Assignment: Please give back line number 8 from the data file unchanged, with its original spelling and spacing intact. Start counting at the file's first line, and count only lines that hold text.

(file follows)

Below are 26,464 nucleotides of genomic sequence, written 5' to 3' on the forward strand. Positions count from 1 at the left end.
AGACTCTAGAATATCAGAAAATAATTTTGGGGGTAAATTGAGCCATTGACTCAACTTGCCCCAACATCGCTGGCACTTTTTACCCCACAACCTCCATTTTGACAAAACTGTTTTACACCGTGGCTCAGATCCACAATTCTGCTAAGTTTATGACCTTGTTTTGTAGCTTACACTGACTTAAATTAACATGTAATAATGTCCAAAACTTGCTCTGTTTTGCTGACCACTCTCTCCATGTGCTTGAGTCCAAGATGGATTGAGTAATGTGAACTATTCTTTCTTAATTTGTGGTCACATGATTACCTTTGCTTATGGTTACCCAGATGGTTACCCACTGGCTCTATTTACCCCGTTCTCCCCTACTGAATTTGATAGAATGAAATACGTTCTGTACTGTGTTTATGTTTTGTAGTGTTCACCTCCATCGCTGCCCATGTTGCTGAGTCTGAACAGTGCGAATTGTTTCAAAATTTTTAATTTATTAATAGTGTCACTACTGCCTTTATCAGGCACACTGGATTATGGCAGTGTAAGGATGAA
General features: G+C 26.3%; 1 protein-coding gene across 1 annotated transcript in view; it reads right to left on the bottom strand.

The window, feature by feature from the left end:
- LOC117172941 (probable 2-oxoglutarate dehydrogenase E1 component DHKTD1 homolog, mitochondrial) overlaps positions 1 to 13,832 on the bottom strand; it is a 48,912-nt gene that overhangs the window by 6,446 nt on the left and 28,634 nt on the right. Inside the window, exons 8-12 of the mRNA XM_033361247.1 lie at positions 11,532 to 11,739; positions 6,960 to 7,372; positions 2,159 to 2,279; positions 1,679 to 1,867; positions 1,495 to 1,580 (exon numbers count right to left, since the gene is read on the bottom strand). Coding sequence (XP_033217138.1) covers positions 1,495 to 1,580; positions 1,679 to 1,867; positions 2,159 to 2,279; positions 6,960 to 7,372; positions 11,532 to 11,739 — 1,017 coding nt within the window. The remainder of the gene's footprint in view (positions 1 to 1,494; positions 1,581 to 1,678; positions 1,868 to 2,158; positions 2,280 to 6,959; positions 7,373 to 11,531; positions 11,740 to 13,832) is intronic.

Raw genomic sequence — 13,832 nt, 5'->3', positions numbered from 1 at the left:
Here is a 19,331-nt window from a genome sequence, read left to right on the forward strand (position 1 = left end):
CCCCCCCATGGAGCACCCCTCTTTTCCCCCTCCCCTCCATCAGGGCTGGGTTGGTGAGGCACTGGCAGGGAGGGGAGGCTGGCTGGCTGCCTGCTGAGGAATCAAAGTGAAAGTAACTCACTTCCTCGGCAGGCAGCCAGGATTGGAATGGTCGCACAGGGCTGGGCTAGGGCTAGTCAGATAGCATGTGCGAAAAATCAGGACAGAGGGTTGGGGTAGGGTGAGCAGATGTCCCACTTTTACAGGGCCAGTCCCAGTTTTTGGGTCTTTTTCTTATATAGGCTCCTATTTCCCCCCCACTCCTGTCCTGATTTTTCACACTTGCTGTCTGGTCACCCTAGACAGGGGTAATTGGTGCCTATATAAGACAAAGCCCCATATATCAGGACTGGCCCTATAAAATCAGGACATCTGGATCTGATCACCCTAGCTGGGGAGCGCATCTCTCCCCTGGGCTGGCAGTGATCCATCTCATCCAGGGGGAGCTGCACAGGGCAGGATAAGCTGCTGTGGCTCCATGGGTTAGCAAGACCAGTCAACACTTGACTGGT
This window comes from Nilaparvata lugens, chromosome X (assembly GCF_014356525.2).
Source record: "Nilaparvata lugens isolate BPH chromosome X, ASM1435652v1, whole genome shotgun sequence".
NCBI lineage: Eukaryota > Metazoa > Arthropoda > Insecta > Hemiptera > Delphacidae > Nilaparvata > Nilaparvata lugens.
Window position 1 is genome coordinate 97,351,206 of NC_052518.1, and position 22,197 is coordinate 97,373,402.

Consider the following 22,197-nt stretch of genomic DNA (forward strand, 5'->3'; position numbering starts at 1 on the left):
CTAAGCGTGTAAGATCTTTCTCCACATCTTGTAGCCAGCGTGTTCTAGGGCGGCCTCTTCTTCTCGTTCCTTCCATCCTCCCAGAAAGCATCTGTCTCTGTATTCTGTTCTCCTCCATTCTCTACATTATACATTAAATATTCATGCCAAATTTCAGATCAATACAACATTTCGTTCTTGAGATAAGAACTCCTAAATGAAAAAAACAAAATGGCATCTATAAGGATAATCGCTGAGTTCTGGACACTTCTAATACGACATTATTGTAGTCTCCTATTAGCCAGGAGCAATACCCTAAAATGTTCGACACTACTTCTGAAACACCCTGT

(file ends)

CCCCCCCATGGAGCACCCCTCTTTTCCCCCTCCCCTCCATCAGGGCTGGGTTGGTGAGGCACTGGCAGGGAGGGGAGGCTGGCTGGCTGCCTGCTGAGGAATCAAAGTGAAAGTAACTCACTTCCTCGGCAGGCAGCCAGGATTGGAATGGTCGCACAGGGCTGGGCTAGGGCTAGTCAGATAGCATGTGCGAAAAATCAGGACAGAGGGTTGGGGTAGGGTGAGCAGATGTCCCACTTTTACAGGGCCAGTCCCAGTTTTTGGGTCTTTTTCTTATATAGGCTCCTATTTCCCCCCCACTCCTGTCCTGATTTTTCACACTTGCTGTCTGGTCACCCTAGACAGGGGTAATTGGTGCCTATATAAGACAAAGCCCCATATATCAGGACTGGCCCTATAAAATCAGGACATCTGGATCTGATCACCCTAGCTGGGGAGCGCATCTCTCCCCTGGGCTGGCAGTGATCCATCTCATCCAGGGGGAGCTGCACAGGGCAGGATAAGCTGCTGTGGCTCCATGGGTTAGCAAGACCAGTCAACACTTGACTGGT